The average score of games on Meeple Like Is us a touch over three and a half stars. 3.51 stars, in fact. That’s not surprising because Meeple Like Us is financially supported only by my own wallet, and there is a selection bias at play. Rarely do I buy games that I think I won’t like. I have done it on occasion for titles that suggest they’re likely to be an interesting topic for the blog – by and large though, I buy the games I want to play. It’s inevitable then the games would skew high – 3.5 stars is what I consider to be a ‘good’ game, and that’s the baseline for what most of our reviews have said. I suspect if that average was notably lower the blog wouldn’t have been nearly as much fun to operate.

As to the reviews, I’ve always considered them a secondary resource. Enjoyment is so subjective that at best all I can offer is an (occasionally contrarian) data point in a wider community of reviewers. I’m pleased to see Dice Critic emerge as an aggregation service for that – I find the plurality of views more interesting than any individual perspective. As with the accessibility grades, I think you lose a huge amount of nuance when you collapse a complex set of opinions down into a single number. I’ve solicited many views on this as to whether we should abandon the star system. Opinions are extremely varied. It’s interesting to me though that one of the first things several people have asked is ‘Do you have an ordered list of games by rating’, which suggests that even if the stars aren’t very accurate they are at least somewhat useful. I don’t know. I have extremely mixed feelings. They’ll stay for the moment, but I’m not a great enthusiast for numerical ratings.

Really though the reviews aren’t there to offer consumer guidance – not entirely. They’re there to make sure there is appropriate context for the teardown that follows. Often in the teardowns I talk about how particular game elements influence accessibility. I occasionally talk about mismatch between design and intention and how that makes a difference. I do like that there are people that come to the site just for the reviews of course – it means that Meeple Like Us doesn’t need to be a niche site for gamers with disabilities alone. It’s just that our focus means the reviews are there to ensure a particular continuity of analysis. Any benefit they have in terms of guiding people towards great games is just gravy on top.

The two most notables games over the past year in terms of my sheer love for them are Concordia, which is my absolute favourite game we’ve discussed on the site, and Jaipur. Both of them got a 4.5 rating, which is as high as we’ve gone to date. They’re both truly excellent games, and while Concordia managed only a C+ average for its accessibility, Jaipur accomplished a B+. As such, if there was an overall winner for ‘Best accessible game’, that would be Jaipur.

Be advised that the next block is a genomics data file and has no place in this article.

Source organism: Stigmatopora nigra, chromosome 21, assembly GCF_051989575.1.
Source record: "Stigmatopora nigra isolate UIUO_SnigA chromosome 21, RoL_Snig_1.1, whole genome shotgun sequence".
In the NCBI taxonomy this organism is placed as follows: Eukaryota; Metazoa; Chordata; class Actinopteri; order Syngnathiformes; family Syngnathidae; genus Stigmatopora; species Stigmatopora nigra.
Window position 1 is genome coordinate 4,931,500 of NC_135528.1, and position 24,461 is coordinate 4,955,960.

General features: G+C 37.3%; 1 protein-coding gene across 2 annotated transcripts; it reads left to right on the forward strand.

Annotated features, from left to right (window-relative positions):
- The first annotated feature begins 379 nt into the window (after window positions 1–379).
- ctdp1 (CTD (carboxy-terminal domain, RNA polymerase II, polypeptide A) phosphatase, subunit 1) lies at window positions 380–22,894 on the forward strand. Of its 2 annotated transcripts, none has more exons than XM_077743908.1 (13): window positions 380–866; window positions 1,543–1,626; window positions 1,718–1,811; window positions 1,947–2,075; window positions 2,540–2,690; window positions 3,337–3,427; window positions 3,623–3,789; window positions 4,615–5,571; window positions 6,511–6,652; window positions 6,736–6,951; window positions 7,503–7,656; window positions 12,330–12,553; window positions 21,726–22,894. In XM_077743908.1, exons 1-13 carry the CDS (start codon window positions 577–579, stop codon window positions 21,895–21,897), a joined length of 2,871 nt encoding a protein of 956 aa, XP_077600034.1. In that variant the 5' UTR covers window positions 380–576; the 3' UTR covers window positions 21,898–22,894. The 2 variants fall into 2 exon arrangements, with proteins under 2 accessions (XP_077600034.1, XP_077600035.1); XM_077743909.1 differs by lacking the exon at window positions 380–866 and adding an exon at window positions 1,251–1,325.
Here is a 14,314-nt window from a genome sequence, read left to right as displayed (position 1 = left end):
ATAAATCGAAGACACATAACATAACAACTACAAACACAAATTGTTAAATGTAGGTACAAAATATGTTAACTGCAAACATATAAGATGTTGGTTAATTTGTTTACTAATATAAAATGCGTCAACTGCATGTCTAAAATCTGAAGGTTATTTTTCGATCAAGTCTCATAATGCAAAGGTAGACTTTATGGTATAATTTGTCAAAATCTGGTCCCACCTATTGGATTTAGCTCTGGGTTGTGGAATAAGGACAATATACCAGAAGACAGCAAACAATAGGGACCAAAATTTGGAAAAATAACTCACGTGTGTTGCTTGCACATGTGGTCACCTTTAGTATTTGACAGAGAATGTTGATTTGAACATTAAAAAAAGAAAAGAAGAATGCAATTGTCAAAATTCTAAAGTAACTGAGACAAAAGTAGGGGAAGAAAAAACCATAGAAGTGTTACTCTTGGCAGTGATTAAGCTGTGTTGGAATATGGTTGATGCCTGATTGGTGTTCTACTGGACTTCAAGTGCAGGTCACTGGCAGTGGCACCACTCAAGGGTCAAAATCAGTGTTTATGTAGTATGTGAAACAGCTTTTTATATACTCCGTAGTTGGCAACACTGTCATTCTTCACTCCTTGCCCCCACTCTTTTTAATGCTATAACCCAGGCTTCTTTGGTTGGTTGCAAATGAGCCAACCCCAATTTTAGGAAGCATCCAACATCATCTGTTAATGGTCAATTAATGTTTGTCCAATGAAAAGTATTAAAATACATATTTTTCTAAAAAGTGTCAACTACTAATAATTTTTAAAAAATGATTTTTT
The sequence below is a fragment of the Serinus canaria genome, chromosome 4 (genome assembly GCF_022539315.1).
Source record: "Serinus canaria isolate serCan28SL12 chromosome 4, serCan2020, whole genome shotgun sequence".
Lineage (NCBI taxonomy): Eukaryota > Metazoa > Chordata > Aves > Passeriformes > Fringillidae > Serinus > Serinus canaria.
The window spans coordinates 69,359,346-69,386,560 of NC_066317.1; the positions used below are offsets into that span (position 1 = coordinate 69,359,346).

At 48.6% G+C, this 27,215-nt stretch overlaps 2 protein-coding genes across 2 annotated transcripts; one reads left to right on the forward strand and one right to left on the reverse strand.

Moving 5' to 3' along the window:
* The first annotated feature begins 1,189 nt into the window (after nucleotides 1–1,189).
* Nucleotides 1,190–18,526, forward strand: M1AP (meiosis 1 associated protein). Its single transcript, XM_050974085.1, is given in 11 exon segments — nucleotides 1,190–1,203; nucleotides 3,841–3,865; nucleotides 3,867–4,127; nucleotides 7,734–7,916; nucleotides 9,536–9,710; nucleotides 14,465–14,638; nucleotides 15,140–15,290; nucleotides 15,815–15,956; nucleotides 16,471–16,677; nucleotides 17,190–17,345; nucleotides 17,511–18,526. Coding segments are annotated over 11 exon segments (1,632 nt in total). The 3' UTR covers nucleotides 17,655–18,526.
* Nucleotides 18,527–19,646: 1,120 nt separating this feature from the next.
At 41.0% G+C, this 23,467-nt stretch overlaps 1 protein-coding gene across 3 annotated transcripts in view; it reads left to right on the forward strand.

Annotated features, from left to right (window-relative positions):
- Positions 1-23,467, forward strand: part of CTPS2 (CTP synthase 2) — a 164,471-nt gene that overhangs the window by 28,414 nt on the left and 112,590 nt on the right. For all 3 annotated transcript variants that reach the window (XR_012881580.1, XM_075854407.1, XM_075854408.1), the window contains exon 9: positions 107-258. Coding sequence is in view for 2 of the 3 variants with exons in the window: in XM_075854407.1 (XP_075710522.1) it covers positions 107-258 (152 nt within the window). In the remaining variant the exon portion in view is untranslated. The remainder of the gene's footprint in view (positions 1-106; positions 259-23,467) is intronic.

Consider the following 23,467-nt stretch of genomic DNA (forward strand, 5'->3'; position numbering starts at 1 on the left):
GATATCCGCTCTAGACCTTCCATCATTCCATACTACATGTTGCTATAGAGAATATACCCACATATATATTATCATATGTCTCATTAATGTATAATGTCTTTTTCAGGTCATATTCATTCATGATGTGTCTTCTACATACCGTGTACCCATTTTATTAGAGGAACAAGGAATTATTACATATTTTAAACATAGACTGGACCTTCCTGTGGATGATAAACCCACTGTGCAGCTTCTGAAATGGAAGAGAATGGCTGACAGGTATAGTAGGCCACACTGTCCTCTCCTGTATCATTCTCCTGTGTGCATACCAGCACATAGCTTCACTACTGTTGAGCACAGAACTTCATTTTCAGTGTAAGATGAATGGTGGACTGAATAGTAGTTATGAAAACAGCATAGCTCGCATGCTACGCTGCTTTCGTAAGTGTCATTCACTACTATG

Jaipur box

Jaipur jelly mold

Maybe we should indeed get medals made up. I seem to be giving out a lot of imaginary awards here.


Overall, the reception to Meeple Like Us has been very encouraging. Every time someone contacts me about how the site has helped them to game despite their impairments, or permitted them to play with the people around them, it underscores the real benefit of the work. It makes it easier for people to connect. We play games for many reasons, but the largest and most important is to spend time with the people in our lives. Writing about board-games might seem like a trivial pursuit (did you see that? Did you get it? Did you get it?) but board-games are a mediation layer. Really what I like to think we’re doing here is making it easier for people to find pleasure in the company of each other. We’re offering a guiding hand for groups where the selection is more complex than simply ‘what does everyone fancy playing?’

In terms of general readership I have been immensely happy with how helpful people have been in assisting to get the word out. Whenever Meeple Like Us is mentioned in a Reddit or BGG thread as a resource for people with disabilities it is a massive help for the project. When people share our content on Reddit, they do more than drive a traffic spike our way – they increase the pool of people that know we’re out there. A handful of kind souls over the past few months have been posting our content on Reddit. I don’t check the comment threads there since there’s a hefty psychic tax to pay for reading anything Reddit has to say about the work you do. I am eternally grateful though to those that are ensuring our work continues to find its intended audience. Thank you all!